New Delhi, June 17 (IANSlife) Together with an ecosystem of partners, non-profit H&M foundation launched a first-of-its-kind $11million initiative in 2020, to address the gaps in the system that keep Bengaluru waste pickers in poverty and exclusion. Now, plastic waste collected by informal waste pickers is becoming a valued resource in the fashion and textile industry, providing a higher income and recognition as an integral part of the circular value chain.
Buttons partly made from plastic waste are now featured on garments sold worldwide. the buttons are traceable down to the source of the waste along with names of workers, social security, salaries and working conditions at the aggregation center.
In 2022, the H&M foundation initiated Saamuhika Shakti, a collective impact initiative aiming to equip waste pickers to lift themselves out of poverty through a holistic ecosystem of organisations. Eight local partners are working together to support the waste picker community in various aspects, that the waste pickers have themselves identified, such as safe working conditions, access to social services and good quality education, water and sanitisation, up-skilling or access to alternative jobs, innovations in waste management streams that are inclusive and provide livelihoods to the waste pickers, a shift in the way the population think about waste pickers, as well as increasing economic opportunities.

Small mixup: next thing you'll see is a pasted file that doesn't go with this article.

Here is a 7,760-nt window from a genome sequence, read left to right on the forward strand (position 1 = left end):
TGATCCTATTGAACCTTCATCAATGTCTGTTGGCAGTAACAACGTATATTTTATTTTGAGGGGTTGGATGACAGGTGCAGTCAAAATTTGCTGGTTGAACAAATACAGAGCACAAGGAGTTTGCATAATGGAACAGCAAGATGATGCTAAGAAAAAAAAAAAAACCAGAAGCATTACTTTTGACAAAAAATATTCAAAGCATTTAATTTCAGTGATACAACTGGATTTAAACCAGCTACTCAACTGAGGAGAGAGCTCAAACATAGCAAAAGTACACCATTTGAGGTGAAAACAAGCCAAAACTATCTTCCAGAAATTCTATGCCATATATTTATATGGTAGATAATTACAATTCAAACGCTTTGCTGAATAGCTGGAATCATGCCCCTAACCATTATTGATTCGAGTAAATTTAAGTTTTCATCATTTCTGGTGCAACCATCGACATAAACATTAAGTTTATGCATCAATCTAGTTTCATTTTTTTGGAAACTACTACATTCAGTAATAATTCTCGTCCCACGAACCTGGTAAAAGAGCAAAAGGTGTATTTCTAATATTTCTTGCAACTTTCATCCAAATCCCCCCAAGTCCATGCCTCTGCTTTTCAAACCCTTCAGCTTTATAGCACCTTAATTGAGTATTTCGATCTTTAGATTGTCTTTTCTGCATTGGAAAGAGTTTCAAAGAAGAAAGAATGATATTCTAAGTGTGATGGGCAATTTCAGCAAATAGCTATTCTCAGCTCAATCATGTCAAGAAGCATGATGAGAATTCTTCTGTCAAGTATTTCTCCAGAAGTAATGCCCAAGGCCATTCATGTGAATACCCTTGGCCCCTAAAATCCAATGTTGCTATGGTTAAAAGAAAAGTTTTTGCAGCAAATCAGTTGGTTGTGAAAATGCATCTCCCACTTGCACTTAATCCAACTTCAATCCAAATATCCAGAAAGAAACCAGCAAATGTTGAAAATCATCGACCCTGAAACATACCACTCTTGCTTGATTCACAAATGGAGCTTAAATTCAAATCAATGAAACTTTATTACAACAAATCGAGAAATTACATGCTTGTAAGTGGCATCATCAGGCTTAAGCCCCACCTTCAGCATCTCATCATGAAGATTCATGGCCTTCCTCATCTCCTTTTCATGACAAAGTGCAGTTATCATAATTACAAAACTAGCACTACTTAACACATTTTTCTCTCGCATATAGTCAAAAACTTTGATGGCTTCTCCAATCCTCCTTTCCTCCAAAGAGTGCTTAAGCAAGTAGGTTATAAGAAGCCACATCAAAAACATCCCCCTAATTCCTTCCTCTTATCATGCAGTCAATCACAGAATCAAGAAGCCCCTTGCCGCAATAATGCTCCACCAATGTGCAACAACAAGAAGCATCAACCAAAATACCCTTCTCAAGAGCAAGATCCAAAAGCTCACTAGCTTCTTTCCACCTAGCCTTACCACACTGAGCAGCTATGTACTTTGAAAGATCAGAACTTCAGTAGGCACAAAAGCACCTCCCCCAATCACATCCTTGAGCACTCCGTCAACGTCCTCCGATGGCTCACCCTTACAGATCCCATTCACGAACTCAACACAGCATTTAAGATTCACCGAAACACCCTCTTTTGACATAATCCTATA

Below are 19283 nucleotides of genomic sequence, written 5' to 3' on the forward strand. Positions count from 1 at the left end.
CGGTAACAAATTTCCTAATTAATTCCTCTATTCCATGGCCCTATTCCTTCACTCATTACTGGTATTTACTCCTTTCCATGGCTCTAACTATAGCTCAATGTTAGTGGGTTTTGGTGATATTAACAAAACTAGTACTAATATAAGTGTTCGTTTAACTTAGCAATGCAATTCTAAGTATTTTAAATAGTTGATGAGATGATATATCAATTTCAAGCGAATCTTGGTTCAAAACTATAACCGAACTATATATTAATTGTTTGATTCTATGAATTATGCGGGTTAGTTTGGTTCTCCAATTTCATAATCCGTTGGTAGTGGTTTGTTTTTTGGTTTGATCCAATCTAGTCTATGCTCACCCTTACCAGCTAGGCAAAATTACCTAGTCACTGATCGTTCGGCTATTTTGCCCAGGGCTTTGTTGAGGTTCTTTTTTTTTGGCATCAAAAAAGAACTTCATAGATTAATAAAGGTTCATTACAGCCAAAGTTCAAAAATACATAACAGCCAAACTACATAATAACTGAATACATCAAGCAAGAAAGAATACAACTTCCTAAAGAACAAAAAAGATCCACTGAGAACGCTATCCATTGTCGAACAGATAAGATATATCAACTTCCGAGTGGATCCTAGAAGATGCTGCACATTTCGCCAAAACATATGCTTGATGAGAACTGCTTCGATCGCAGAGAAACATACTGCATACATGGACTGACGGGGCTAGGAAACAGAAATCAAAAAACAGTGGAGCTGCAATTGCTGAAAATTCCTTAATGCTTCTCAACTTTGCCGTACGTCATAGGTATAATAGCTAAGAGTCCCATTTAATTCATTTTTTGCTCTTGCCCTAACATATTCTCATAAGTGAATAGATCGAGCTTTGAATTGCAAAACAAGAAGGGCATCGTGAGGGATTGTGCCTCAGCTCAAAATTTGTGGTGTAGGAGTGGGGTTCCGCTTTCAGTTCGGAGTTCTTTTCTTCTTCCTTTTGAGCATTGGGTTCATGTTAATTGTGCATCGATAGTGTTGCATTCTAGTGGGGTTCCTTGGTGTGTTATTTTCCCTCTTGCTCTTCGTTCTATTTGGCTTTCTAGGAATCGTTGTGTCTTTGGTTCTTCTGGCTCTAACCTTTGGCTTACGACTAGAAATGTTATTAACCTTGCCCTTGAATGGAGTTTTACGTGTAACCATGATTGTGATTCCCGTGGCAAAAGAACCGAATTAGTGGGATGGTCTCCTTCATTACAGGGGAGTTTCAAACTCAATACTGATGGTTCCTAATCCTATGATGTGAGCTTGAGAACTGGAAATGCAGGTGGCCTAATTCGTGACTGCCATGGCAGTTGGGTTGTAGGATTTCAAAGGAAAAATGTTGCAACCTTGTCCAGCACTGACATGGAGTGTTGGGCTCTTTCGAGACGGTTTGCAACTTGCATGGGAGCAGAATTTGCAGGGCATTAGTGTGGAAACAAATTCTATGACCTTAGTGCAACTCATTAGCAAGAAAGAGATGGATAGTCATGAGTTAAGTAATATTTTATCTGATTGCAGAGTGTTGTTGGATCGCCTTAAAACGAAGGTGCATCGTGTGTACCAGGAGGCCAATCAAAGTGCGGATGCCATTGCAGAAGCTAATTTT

Two years in the making, Saamuhika Shakti is already impacting around 20,000 waste pickers, including their families and has caught the attention of others. With the fashion and textile industry working to shift business models from linear to circular, sustainable materials are in demand, and recycled plastic plays a vital part in creating a regenerative industry.
The H&M group has now become a business partner with the social enterprise Hasiru Dala innovations, placing orders for millions of buttons partly made from recycled PET bottles (rPET) sourced by waste pickers in Bengaluru. This has extended the social impact and will further benefit the waste picker community by creating jobs and income opportunities.
“Waste management and material recycling are fundamental components of a circular economy, but in order for it to be truly sustainable, it needs to include that very group of people who can uphold this value chain in India, the informal waste picker community. If challenges related to waste picker’s lives and the waste sector can be addressed, waste pickers have the potential to be a key player in a global circular system, and couldn’t only contribute to the health and state of our planet, but also uplift themselves out of poverty. We call it inclusive circularity,” says Maria Bystedt, Startegy lead H&M foundation.
This initiative takes a holistic approach to improve the living conditions of waste pickers by supporting them in various aspects. By facilitating collaboration across stakeholders and sectors we address the basic needs of the waste picking community such as education, health, safety and access to fundamental rights, as well as increasing economic opportunities.